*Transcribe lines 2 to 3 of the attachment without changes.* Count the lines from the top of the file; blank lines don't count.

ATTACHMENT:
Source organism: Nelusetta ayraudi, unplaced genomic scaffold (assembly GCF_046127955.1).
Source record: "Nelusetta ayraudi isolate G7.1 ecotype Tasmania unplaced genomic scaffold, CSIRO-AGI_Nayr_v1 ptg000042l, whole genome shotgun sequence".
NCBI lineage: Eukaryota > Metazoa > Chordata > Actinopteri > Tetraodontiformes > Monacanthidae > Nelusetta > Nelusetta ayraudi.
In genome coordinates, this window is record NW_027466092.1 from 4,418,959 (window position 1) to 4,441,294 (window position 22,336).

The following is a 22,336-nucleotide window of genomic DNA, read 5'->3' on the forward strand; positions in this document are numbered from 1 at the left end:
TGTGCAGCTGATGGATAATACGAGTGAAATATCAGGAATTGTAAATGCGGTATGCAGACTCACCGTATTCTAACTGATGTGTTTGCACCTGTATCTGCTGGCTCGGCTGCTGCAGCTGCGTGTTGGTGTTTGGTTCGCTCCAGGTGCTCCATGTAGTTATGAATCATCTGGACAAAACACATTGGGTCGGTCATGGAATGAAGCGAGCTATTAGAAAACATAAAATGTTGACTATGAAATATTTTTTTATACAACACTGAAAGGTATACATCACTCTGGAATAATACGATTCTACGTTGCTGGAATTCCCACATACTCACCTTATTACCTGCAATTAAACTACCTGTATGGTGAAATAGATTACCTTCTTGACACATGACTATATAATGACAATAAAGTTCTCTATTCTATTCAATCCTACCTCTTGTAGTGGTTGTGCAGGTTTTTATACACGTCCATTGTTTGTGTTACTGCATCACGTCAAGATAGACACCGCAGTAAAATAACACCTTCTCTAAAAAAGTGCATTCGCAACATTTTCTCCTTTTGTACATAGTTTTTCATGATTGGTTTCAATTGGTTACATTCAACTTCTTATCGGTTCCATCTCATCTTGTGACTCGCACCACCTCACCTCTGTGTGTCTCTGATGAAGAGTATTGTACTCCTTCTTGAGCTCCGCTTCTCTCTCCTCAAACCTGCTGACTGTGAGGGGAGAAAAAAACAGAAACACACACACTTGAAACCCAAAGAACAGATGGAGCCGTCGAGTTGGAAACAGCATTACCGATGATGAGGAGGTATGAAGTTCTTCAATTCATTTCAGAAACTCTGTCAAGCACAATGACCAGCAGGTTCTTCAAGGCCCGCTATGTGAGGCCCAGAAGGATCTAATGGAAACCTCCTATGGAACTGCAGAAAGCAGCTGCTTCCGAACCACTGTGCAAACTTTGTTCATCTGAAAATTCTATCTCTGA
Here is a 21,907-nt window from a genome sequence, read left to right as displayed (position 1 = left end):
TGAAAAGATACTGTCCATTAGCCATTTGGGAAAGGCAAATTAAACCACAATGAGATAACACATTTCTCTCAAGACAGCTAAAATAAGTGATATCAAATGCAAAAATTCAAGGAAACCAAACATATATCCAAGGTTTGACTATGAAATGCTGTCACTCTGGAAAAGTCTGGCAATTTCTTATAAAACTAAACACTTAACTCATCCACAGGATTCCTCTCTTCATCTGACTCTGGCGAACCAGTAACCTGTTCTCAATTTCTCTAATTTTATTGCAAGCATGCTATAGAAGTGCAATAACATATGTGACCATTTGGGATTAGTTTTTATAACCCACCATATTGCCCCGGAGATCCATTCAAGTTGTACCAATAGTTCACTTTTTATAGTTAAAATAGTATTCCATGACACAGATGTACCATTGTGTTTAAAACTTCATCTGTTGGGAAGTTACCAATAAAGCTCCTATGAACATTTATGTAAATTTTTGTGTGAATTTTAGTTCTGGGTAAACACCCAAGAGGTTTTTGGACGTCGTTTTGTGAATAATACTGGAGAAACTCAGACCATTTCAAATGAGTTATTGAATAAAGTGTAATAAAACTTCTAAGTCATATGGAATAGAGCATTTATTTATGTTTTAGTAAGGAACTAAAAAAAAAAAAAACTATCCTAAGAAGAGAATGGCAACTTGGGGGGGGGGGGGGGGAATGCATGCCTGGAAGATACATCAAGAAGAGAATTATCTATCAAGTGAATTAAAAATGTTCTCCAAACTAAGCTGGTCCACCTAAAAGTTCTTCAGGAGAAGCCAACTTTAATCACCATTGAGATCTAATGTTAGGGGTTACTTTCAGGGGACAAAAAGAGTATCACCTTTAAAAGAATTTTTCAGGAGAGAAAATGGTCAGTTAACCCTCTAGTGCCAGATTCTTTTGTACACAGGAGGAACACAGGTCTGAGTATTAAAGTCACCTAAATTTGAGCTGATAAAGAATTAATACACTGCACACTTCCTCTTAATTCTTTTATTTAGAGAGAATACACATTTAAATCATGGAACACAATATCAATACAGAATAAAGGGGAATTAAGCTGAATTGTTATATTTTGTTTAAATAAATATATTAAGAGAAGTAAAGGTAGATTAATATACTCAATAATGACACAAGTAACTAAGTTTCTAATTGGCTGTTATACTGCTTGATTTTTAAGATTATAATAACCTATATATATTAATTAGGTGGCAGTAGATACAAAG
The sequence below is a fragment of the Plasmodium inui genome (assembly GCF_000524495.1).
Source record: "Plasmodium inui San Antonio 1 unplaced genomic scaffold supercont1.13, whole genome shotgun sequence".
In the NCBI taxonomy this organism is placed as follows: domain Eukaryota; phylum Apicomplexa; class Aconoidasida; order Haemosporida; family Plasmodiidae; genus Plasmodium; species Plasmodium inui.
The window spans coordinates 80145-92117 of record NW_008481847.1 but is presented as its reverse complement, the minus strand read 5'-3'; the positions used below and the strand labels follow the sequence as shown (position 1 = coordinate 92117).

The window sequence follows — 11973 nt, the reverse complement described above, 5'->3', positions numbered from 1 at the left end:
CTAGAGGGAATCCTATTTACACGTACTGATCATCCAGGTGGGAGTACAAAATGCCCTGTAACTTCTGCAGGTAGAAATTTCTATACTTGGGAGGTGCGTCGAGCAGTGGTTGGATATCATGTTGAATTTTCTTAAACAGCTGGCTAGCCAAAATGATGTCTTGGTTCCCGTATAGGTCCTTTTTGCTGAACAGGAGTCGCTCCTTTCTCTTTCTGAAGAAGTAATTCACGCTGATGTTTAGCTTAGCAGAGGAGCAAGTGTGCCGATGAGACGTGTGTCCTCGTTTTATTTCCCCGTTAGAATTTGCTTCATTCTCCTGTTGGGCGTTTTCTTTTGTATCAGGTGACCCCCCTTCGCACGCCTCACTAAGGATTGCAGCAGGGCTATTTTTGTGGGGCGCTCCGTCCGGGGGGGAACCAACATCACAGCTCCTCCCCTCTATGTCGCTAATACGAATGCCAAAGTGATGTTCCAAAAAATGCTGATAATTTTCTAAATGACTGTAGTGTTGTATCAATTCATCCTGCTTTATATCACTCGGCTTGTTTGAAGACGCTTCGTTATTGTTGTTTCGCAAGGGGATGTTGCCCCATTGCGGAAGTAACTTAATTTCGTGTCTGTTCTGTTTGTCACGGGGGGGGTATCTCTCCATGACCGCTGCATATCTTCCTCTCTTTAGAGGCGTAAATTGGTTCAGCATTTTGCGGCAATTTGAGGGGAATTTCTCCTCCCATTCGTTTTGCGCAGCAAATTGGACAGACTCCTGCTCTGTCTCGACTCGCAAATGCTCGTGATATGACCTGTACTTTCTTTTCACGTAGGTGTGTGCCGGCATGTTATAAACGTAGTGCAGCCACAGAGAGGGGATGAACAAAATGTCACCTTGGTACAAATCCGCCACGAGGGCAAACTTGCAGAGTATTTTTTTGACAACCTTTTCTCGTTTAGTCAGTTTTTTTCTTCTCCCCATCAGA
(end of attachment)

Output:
Source record: "Nelusetta ayraudi isolate G7.1 ecotype Tasmania unplaced genomic scaffold, CSIRO-AGI_Nayr_v1 ptg000042l, whole genome shotgun sequence".
NCBI lineage: Eukaryota > Metazoa > Chordata > Actinopteri > Tetraodontiformes > Monacanthidae > Nelusetta > Nelusetta ayraudi.